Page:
Midrange products are hot. What's your take on why growth seems to be happening in that area? Rich Lechner, vice president of storage systems, IBM: We are seeing growth in midrange products in the market at large. For one thing, SMBs [small and midsized businesses] are growing at about twice the rate of the market at large. SMBs -- which we characterize as less than 1,000 employees -- are going to be more interested in midrange products. Also, as people begin to deploy a tiered storage environment, midrange storage becomes very attractive for nearline storage and data retention, just as tape would be very attractive for long-term retention. Another driver is the rapid growth of open systems on the server side --
From a user standpoint, where's the line, currently, between high-end and midrange equipment? What features or functionality can they only get in a high-end system?Lechner: That's a great question in the sense that there has been this great divide between enterprise-class and midrange storage. The differences between the two have generally been in terms of redundancy and availability characteristics. The replication and copy services in the enterprise class have not generally been available in midrange storage offerings. The hardware reliability has typically not been as high -- we're approaching a field availability record of 5 "9's" -- that's 99.99999% availability with the [high-end] Shark, and approaching 6 "9's" of availability with the DS8000 [array]. 5 "9's" is what we've been delivering for years with the mainframe -- kind of the gold standard in the industry. Those capabilities aren't generally seen in the midrange. Typically, with a midrange array like EMC's Clarion, you'll see 4 "9's" at the most,because you won't see multipathing to each individual drive.
With our DS6000 [midrange array], though, there's no single point of failure anywhere in the device, but with your typical midrange storage device you'll find multiple single points of failure … Historically in the industry, vendors have provided a completely different set of tools and capabilities with the high end than with midrange devices. So you could say we have significantly blurred the boundary between the two domains. From IBM's point of view, then, today the difference is in vertical scalability -- how much storage can you put into a single footprint?
What about IBM's deal to resell NetApp boxes? Can you clarify which NetApp products IBM plans to sell and when?Lechner: Our intention is to rebrand and resell pretty much the entire NetApp [Network Appliance Inc.] portfolio. We'll be introducing the first of those offerings later this month. We haven't announced those dates yet, but it will probably be shipping in the second half of this year and first quarter of next year. It'll include not only NAS offerings at the entry point all the way up across NetApp's portfolio, but also includes virtualization technologies. We believe those complement our own technologies very well with SVC and SFS.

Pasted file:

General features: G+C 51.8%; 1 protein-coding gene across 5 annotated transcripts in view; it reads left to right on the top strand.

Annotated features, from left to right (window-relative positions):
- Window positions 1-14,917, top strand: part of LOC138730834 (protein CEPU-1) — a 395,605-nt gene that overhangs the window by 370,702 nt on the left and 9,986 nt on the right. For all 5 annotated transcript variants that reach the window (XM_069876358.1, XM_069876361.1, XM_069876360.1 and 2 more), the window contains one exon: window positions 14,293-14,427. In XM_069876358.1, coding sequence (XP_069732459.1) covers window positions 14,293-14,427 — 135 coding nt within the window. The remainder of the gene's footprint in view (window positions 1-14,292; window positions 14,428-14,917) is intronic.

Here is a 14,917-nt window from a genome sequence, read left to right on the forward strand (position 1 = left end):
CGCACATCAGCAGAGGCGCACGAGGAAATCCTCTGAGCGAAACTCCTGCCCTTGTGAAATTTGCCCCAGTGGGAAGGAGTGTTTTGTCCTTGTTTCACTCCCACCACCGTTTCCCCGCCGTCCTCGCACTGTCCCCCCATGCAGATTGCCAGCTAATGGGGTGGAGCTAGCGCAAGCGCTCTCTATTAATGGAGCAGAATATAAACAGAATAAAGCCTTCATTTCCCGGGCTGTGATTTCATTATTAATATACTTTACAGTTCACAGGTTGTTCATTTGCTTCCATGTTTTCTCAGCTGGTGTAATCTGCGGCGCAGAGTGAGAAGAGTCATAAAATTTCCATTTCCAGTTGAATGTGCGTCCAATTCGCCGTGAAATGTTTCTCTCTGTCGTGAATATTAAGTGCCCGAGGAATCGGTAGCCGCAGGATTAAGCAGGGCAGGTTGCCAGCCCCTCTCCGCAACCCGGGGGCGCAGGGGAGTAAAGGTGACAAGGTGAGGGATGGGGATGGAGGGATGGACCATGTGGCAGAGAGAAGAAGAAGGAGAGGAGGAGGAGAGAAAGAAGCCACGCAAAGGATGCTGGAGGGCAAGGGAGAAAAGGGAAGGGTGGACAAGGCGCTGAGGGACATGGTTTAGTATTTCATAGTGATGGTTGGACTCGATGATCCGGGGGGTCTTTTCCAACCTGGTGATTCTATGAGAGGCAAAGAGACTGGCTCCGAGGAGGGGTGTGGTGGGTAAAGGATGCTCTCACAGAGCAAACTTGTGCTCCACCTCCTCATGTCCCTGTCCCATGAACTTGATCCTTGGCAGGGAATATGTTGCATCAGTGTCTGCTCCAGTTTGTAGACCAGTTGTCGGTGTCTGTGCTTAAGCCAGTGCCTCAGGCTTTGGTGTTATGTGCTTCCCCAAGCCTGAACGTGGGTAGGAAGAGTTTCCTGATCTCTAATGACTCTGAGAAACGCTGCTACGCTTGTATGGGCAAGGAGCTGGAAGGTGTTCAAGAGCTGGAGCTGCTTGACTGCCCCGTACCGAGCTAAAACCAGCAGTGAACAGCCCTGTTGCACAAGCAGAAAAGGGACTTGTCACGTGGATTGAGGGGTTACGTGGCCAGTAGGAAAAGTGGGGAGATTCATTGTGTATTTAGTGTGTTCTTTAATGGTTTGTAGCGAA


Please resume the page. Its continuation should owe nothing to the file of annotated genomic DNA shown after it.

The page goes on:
How so?Lechner: Our virtualization offerings provide virtualization at the block level and at the file level with SFS. What NetApp provides is virtualization for NAS devices and that complements our block-based virtualization capabilities. That covers the broad spectrum of network types that our customers may have. Charlie Andrews, director of storage marketing, IBM: As we integrate the pieces of more of a NAS- and IP-structured file-based set of products into our portfolio, we want to extend the virtualization capabilities that we have across the entire portfolio and make a stronger overall offer.
Lechner: The strength of a virtualization strategy from any vendor is the breadth and depth of the coverage. What I mean by that is -- we believe it's critically important that we help clients virtualize their entire infrastructure across all layers and that we supply as broad a set of devices as possible in the marketplace because we assume that our clients have highly diversified environments, and that diversity can manifest itself in many places. One manifestation is in the different types of physical devices the customer may have chosen -- they may have a wide variety of host environments. The value of a virtualization strategy is really founded on just how wide an environment it supports and how deep into a fabric it can go. The reason we think there's good synergy with NetApp is that they allow us to cover a part of the client's fabric we hadn't been able to get to before and allows us to virtualize that.
It seems like IBM may be "dipping its toe in the water", so to speak, with NetApp. If there's any traction with reselling these products, would it make sense for IBM to acquire the company?Lechner: I don't think so. It's not our strategy to acquire them. We are partners with NetApp just as we partner with other vendors in the industry such as Cisco, Brocade and McData -- sharing innovations and making sure our products work together for the client, but we're not discussing or even considering any sort of acquisition.